I am doing a research about fuel cost when an aircraft is about to land. they may be asked to be hold due to the traffic congestion at the runway. consequently they consume extra fuel. My question is how I can estimate the cost per minute or second being late of their *target time. Where can I get more details on this?

*target time: As I noticed each aircraft has a target time to land which is the most economical time and speed for them.

My research is about aircraft landing scheduling during rush hours where there are several objective functions such as maximizing the runway utilization, minimizing total delay and fuel consumption to be considered. these objective functions are subject to some constraints like aircraft's time window (earliest landing time,latest possible landing time), minimum time separation, Constraint position shifting... In the literature that I have read so far they considered a fix fuel cost as a function of delay. as an instance: "Vj denotes the cost per unit time of the extra fuel associated with lateness relative to ULTj , then the overall extra fuel cost is : summation of Vj * (Landing times - ULTj) " (Aircraft Runway optimization, Mesgarpour, 2012) Since it is more mathematically issue no body really pay attention to the details of that fuel cost or any other cost caused by the delay.

  • $\begingroup$ How are you "doing research" on a topic that you don't even seem to know the most basic info about? Researchers are typically well informed and experienced in their field. $\endgroup$ – abelenky Jan 25 '17 at 21:00
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    $\begingroup$ See also this example from Airbus: Getting to grips with fuel economy, $5.5 Holding. $\endgroup$ – mins Jan 25 '17 at 21:02
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    $\begingroup$ @abelenky That's a little harsh, IMO, considering that we know nothing about the OP and what he's doing. For example, is it a professional project or a school one? And I'm fairly sure that not every researcher is "well informed and experienced", if only because everyone has to start somewhere. The same applies in every other job out there. $\endgroup$ – Pondlife Jan 25 '17 at 21:14
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    $\begingroup$ @abelenky that isn't the point, you directly chastised someone for asking a question that you determine to be "basic info", just because they are a researcher...If you don't see a problem with that...Plus the fact that you did answer kind of contradicts your initial bewilderment. $\endgroup$ – Prodnegel Jan 25 '17 at 22:13
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    $\begingroup$ @ablenky This is not a forum for sneering at people for asking questions about things they don't know about, or that you think are too basic. $\endgroup$ – Daniele Procida Jan 25 '17 at 23:45

Every aircraft should have a published fuel-burn rate, typically measured in GPH (Gallons per Hour) or Pounds per Hour.

This rate does change a bit depending on ambient conditions (temperature & pressure), throttle, and weight. But its a pretty good planning rate.

There are other costs, beyond fuel costs, associated with delayed landings, such as crew costs and running the airplane and engines closer to their next inspections and service times.


The fuel rate while holding depends on elements such as weight, altitude, speed and aircraft configuration.

Airbus uses the concept of green dot which is the speed with minimum fuel consumption per time unit in clean configuration.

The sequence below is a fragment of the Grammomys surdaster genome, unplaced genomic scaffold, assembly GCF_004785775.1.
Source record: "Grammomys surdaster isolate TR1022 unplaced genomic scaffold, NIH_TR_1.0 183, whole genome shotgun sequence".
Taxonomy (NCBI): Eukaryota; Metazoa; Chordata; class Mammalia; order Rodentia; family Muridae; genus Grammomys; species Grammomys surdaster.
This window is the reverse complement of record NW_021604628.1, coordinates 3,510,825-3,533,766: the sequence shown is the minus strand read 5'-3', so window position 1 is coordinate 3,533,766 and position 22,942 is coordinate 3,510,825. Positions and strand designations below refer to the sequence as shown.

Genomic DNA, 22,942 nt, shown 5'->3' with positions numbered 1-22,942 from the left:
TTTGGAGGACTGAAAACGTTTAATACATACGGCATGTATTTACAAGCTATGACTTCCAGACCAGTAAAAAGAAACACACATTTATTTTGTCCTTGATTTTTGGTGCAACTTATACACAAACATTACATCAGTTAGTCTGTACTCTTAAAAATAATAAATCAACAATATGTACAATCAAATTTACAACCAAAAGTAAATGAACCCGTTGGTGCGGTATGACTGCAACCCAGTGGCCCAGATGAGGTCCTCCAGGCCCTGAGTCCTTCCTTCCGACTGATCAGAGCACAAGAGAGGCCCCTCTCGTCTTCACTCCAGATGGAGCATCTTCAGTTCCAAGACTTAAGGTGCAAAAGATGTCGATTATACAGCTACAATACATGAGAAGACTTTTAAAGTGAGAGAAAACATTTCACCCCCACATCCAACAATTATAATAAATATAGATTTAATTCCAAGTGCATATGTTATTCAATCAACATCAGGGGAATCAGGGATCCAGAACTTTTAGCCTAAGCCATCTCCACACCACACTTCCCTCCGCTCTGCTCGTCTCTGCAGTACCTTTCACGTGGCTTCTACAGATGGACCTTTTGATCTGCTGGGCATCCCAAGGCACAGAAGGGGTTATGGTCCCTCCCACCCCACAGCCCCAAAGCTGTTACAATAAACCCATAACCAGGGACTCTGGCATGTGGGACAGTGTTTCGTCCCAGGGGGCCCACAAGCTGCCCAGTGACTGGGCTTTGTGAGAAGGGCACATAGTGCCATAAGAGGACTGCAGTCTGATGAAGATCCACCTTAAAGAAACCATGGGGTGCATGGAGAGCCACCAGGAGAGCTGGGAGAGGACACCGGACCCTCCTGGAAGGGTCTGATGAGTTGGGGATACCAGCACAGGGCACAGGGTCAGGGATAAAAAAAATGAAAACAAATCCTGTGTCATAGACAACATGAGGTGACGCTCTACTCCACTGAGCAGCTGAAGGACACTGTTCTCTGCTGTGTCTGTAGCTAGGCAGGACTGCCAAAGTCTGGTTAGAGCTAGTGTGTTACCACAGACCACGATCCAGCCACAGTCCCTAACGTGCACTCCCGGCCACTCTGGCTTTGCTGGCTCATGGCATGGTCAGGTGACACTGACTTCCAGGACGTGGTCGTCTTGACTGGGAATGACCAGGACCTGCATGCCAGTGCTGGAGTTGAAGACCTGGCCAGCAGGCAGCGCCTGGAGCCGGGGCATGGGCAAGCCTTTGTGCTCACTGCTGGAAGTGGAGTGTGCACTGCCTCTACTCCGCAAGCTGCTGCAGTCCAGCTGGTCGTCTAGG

This table shows fuel needs for a A330/A340 at 170 tons and 1,500 ft:

enter image description here
Fuel flow vs. speed. Source

While the green dot speed is the one offering the best fuel rate while holding, it assumes no flap and no slat. This speed may not be practical for certain airports where slats or flaps are advisable due to the rate of turn in the holding pattern.

To provide the necessary flexibility, Airbus publishes the fuel rate for three other combinations of speed/configuration (S speed is the minimum speed for flaps retraction):

enter image description here
Fuel flow vs. weight for 4 configurations. Source

Altitude is also a factor preventing an optimal fuel flow. Example for the green dot speed:

enter image description here
Percentage added when departing from the optimal altitude. Source

The total fuel required to hold can be somehow minimized by not flying at cruise speed when it is known that a hold will be required at some point. Savings can be done by flying at green dot speed to the holding point:

enter image description here

That means determining the fuel flow depends on airline operating procedures and holding pattern design (e.g. altitude), but a maximum can be roughly predicted by looking at the manufacturer published documentation.

  • $\begingroup$ Why is GD different from the "min fuel" speed on that graph? $\endgroup$ – pericynthion Jan 27 '17 at 21:49
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    $\begingroup$ @pericynthion: That's right, the GD speed (maximum L/D ratio) is an approximation of the minimum fuel speed. But the difference in fuel consumption is really small. The GD speed is calculated for best climb gradient. Being already available it is also used for holding. $\endgroup$ – mins Jan 27 '17 at 23:35

To answer based on some data I had correlating aircraft in confirmed holding patterns (not speed-restricted en-route delays) vs. high altitude cruise, the short answer was: they use more - mostly because they were in low-speed manouevring, with flaps set. I'd have to look at the data again to remember how much more, but I recall it was fairly significant: at least compared to cruise. This analysis was done as part of a study the airline was using to calculate the cost of capacity constraints in the terminal area.


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